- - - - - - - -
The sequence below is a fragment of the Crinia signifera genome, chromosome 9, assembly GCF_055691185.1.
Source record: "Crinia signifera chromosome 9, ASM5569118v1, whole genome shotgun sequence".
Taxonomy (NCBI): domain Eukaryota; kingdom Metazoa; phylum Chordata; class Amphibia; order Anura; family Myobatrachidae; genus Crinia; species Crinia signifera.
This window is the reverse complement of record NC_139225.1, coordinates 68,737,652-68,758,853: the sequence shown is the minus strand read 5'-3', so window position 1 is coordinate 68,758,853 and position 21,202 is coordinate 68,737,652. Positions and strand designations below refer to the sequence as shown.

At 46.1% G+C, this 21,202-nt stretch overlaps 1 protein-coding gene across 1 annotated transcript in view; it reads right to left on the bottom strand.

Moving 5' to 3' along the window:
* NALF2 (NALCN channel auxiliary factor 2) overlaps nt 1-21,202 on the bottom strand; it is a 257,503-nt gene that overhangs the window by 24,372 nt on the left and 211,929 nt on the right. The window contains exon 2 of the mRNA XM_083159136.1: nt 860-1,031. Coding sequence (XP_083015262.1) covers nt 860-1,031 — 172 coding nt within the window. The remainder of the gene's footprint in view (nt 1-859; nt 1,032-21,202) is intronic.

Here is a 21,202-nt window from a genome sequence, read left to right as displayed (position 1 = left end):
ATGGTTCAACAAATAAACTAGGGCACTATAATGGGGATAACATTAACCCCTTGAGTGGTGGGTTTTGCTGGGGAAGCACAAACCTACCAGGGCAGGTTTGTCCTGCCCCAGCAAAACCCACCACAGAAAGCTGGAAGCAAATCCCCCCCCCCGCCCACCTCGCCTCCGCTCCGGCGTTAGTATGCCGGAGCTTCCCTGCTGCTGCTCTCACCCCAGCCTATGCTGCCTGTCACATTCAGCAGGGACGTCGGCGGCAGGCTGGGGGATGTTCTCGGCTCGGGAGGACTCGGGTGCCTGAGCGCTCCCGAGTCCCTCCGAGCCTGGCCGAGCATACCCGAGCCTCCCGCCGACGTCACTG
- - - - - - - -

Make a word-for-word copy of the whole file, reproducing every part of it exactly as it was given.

The sequence below is a fragment of the Crinia signifera genome, chromosome 9, assembly GCF_055691185.1.
Source record: "Crinia signifera chromosome 9, ASM5569118v1, whole genome shotgun sequence".
Taxonomy (NCBI): domain Eukaryota; kingdom Metazoa; phylum Chordata; class Amphibia; order Anura; family Myobatrachidae; genus Crinia; species Crinia signifera.
This window is the reverse complement of record NC_139225.1, coordinates 68,737,652-68,758,853: the sequence shown is the minus strand read 5'-3', so window position 1 is coordinate 68,758,853 and position 21,202 is coordinate 68,737,652. Positions and strand designations below refer to the sequence as shown.

At 46.1% G+C, this 21,202-nt stretch overlaps 1 protein-coding gene across 1 annotated transcript in view; it reads right to left on the bottom strand.

Moving 5' to 3' along the window:
* NALF2 (NALCN channel auxiliary factor 2) overlaps nt 1-21,202 on the bottom strand; it is a 257,503-nt gene that overhangs the window by 24,372 nt on the left and 211,929 nt on the right. The window contains exon 2 of the mRNA XM_083159136.1: nt 860-1,031. Coding sequence (XP_083015262.1) covers nt 860-1,031 — 172 coding nt within the window. The remainder of the gene's footprint in view (nt 1-859; nt 1,032-21,202) is intronic.

Here is a 21,202-nt window from a genome sequence, read left to right as displayed (position 1 = left end):
ATGGTTCAACAAATAAACTAGGGCACTATAATGGGGATAACATTAACCCCTTGAGTGGTGGGTTTTGCTGGGGAAGCACAAACCTACCAGGGCAGGTTTGTCCTGCCCCAGCAAAACCCACCACAGAAAGCTGGAAGCAAATCCCCCCCCCCGCCCACCTCGCCTCCGCTCCGGCGTTAGTATGCCGGAGCTTCCCTGCTGCTGCTCTCACCCCAGCCTATGCTGCCTGTCACATTCAGCAGGGACGTCGGCGGCAGGCTGGGGGATGTTCTCGGCTCGGGAGGACTCGGGTGCCTGAGCGCTCCCGAGTCCCTCCGAGCCTGGCCGAGCATACCCGAGCCTCCCGCCGACGTCACTG